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Shirley Movie Review

Written by Karin Crighton

Released by NEON

shirley poster large

Directed by Josephine Decker
Written by Sarah Gubbins, based on the novel by Susan Scarf Merrell
2020, 106 minutes, Rated R
Released on June 5th, 2020

Starring:
Elisabeth Moss as Shirley Jackson
Odessa Young as Rose Nemser / Paula
Michael Stuhlbarg as Stanley Hyman
Logan Lerman as Fred Nemser

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Review:

In the fall of 1948, Fred and Rose Nemmer didn’t have much. A recent graduate and a current student pregnant with her first child, they are broke and looking for work while they study. Fred accepts a position at Bennington College in Vermont, Rose is planning to take classes before and after their baby is born, and they are both delighted to be offered free housing by Fred’s mentor, Stanley Edgar Hyman. Hyman advises there is a catch; his wife is ailing and the housework isn’t being done. Rose is compelled to volunteer to secure a roof over their heads, but she quickly finds playing assistant to the fierce and furious writer Shirley Jackson is far more than she bargained for.

My impression throughout Shirley was that it was cruel, that Shirley and Stanley were little children towering over an anthill, crushing the hopes of those that adored them. As the film continued, I realized it wasn’t that she was cruel (although she does choose to say things in a painfully frank manner), it was that she was right. The discomfort I was feeling was jealousy watching someone see beyond sight as she sat alone on the sofa; someone with an enormously loud presence even when she was silent. I was Rose, and I desperately wanted to be a Shirley.

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Shirley Jackson was as much a writer as a prisoner. Hulu’s original release reveals her to be brilliant and cuttingly intuitive, but also shares the pain of her anxiety and addictions, her loneliness and anger, and rage being trapped in a world where so few understand her. When Rose and Fred arrive at the door, Shirley is not pleased to have a “slut” in her home when she instantly deduces the pregnancy came before the marriage. Yet Stanley’s wishes are to have someone to take care of her, so he rules that the Nemmers stay. As Rose spends more and more time at home with Shirley, her diminishing dreams leave space for her to empathize with Shirley’s self-isolation and anger towards the man she loves for controlling her. Rose grows oddly fond of the terror she serves, to a point that her devotion to her husband is eclipsed by her love for Shirley. It’s fascinating and baffling to watch.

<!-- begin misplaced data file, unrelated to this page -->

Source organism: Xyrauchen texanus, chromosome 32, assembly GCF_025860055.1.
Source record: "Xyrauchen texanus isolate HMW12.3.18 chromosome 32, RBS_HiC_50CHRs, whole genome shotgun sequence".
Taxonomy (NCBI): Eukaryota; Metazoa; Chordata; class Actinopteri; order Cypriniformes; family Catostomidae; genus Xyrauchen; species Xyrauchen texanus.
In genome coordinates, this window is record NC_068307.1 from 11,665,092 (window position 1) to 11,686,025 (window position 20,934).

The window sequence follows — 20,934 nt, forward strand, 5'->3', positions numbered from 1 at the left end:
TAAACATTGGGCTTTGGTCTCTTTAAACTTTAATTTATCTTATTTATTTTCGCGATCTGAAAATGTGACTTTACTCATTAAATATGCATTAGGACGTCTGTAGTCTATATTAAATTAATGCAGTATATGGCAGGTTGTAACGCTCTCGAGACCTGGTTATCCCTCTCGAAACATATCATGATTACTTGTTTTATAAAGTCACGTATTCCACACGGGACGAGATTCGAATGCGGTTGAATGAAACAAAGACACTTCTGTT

Elisabeth Moss is beyond the right choice for this role; watching her live Shirley’s ups and down with only her eyes for an indefinite period of silence makes me wonder who else could have stood up to this challenge. The thrills she feels when she feels she has a friend, and the lashing out after her husband refuses her to eat unless she comes to the table. Somehow she shows her terror of his judgment, while easily makes jokes at his expense in the next scene, and it all makes perfect sense.

Rose, in turn, was the role for Odessa Young to lose. The beautiful manic mannerisms she adopts are more noticeable and familiar as her addiction to Shirley’s confidence grows. Rose’s devotion to Shirley eclipses that of her husband, to the extent that she’ll eat poison if Shirley asked her too. The tumultuous inner life she’s battling is all on the screen, nothing is left behind.

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It’s not a typical suspense movie, but Jackson was nothing if atypical. Her brother gave this quote to Ruth Franklin’s novel, Shirley Jackson: A Rather Haunted Life, “[Our mother] was just a deeply conventional woman who was horrified by the idea that her daughter was not going to be deeply conventional.” Most of the 1940s society agreed with her mother. It hurt Shirley but it couldn’t begin to compete with her mind.

Nothing could, except itself.

Clear your queue, Shirley is the film to watch this week.

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Grades:

Movie: 5 Star Rating Cover
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About The Author
Karin Crighton
Staff Writer | Lunatic
Karin doesn't know anything about movies, but has a lot of time and opinions to yell into the void. When she's not directing plays in and around NYC, she's watching every horror movie on every streaming service. And probably talking to a cat.
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